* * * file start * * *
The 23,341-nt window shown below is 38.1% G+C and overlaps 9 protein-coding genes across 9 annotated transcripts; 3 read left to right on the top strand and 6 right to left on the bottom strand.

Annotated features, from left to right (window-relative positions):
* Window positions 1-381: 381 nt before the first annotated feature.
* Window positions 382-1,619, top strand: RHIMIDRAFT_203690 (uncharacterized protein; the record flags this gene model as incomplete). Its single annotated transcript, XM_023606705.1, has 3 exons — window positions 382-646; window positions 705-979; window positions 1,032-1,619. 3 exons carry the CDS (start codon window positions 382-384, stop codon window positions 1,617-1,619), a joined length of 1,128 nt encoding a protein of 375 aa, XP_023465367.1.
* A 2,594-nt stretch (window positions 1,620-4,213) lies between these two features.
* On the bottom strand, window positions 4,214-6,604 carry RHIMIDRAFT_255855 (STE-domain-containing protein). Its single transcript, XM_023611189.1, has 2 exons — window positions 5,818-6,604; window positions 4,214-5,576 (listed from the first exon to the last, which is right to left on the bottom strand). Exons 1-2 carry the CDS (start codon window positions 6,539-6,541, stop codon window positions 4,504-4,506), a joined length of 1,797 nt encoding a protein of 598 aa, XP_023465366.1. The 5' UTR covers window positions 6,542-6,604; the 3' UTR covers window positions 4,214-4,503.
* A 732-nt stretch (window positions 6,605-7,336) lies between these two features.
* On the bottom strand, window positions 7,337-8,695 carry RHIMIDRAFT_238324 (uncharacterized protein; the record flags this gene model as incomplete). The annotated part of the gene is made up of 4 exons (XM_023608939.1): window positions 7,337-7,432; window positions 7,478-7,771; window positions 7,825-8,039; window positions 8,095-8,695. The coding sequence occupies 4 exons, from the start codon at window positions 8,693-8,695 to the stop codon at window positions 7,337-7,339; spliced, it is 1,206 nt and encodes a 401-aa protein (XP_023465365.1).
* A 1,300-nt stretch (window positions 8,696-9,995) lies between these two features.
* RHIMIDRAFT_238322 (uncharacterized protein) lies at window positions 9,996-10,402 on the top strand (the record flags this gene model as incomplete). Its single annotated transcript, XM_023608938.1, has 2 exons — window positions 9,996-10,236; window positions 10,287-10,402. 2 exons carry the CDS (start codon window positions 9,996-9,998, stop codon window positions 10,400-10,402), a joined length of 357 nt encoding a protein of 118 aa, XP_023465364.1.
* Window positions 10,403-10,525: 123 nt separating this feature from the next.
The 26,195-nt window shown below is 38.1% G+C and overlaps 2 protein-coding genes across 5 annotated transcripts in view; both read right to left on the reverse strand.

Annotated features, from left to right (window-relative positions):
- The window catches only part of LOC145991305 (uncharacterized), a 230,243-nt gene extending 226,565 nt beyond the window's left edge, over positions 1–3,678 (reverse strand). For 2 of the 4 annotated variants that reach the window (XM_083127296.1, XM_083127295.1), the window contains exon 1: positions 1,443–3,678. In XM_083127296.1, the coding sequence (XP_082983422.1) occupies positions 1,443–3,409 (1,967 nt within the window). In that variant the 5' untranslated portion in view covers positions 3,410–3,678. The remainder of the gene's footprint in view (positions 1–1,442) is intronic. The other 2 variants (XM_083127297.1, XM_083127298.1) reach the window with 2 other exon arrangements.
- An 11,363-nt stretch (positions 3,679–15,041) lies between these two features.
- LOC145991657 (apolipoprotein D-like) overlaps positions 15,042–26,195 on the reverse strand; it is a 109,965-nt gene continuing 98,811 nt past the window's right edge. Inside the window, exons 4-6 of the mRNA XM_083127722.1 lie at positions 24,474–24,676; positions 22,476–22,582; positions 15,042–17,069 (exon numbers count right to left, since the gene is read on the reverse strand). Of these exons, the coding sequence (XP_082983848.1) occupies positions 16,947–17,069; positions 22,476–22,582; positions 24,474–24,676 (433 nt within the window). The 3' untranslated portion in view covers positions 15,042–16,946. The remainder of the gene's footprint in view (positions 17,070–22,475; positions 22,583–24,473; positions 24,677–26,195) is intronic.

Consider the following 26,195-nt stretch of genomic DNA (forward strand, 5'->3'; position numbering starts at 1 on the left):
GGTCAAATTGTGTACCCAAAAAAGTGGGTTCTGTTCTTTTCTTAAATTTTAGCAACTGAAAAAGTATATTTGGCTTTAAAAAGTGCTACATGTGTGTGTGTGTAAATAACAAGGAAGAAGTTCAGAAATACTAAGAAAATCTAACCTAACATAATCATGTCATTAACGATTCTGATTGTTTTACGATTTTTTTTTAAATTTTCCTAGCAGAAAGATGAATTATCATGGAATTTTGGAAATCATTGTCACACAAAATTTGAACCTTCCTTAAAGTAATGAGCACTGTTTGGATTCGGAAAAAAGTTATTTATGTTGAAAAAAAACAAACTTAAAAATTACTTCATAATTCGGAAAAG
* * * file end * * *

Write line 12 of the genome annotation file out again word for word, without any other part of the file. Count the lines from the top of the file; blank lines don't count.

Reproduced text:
The 26,195-nt window shown below is 38.1% G+C and overlaps 2 protein-coding genes across 5 annotated transcripts in view; both read right to left on the reverse strand.